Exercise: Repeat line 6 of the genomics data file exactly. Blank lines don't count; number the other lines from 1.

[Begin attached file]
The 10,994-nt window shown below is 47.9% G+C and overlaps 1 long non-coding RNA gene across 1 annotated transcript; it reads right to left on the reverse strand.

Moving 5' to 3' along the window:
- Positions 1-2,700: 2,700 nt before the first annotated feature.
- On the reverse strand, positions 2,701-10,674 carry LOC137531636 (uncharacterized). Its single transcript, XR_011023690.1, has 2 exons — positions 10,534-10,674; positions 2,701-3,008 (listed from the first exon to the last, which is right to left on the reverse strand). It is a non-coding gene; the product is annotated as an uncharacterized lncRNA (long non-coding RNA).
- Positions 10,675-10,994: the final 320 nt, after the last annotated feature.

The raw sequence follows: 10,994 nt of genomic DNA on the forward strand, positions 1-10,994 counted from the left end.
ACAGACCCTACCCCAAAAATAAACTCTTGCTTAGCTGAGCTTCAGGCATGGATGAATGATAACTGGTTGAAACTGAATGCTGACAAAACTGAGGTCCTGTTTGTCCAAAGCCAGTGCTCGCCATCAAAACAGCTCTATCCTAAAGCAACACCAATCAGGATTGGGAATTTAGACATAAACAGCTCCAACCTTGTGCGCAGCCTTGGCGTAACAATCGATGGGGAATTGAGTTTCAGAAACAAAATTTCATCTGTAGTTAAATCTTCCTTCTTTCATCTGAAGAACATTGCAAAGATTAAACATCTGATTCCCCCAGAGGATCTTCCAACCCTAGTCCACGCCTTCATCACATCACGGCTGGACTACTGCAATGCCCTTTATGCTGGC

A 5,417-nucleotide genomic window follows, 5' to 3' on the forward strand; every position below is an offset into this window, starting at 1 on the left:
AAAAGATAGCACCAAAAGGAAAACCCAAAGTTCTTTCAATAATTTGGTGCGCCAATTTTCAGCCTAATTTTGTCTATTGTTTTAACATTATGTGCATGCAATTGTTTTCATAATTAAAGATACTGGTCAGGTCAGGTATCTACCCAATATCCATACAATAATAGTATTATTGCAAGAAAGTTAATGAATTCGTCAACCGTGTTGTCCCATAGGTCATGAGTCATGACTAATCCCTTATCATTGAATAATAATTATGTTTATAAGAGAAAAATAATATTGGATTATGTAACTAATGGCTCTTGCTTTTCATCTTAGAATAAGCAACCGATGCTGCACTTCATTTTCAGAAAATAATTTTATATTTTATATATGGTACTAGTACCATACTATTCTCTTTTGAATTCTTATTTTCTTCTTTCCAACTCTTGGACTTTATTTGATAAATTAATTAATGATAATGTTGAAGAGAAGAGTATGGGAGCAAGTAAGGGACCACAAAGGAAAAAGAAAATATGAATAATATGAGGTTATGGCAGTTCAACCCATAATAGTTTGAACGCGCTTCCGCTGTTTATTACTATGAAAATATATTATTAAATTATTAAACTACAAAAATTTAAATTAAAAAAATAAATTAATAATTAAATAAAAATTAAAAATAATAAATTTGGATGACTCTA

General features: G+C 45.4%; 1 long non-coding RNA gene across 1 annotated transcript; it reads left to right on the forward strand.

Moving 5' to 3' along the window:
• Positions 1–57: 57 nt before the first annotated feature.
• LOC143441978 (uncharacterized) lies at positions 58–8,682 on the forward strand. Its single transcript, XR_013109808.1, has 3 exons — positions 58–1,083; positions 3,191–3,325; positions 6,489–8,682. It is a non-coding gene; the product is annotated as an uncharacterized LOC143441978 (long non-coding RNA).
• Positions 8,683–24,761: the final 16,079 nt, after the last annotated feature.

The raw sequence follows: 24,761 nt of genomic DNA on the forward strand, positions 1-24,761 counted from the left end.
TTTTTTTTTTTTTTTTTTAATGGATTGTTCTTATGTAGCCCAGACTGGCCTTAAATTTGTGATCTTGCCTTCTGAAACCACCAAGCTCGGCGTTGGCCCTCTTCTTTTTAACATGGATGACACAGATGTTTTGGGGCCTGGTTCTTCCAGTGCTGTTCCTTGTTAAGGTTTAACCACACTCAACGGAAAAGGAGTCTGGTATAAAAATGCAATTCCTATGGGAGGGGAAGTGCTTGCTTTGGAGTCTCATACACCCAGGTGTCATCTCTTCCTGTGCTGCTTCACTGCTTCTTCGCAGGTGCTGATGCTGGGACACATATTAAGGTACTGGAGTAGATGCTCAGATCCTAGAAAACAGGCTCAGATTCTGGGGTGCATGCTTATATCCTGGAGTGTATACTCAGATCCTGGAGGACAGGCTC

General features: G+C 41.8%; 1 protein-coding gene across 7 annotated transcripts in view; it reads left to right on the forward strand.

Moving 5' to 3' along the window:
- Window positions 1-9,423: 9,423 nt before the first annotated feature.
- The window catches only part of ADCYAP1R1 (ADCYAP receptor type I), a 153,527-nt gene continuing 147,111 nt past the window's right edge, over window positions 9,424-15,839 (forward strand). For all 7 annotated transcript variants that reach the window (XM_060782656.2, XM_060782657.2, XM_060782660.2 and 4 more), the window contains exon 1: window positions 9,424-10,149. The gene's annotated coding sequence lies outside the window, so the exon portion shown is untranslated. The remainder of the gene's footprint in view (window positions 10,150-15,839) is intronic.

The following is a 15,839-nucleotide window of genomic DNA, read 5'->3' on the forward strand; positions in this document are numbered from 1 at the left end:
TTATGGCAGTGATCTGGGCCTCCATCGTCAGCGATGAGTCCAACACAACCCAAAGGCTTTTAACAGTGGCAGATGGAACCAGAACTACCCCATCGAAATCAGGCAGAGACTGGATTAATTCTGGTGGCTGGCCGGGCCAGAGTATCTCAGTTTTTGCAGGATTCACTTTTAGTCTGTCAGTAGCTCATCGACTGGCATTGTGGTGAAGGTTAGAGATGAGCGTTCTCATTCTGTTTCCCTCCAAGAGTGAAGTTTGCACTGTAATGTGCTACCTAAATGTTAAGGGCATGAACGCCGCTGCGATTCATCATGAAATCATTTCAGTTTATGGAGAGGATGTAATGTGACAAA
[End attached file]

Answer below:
The raw sequence follows: 10,994 nt of genomic DNA on the forward strand, positions 1-10,994 counted from the left end.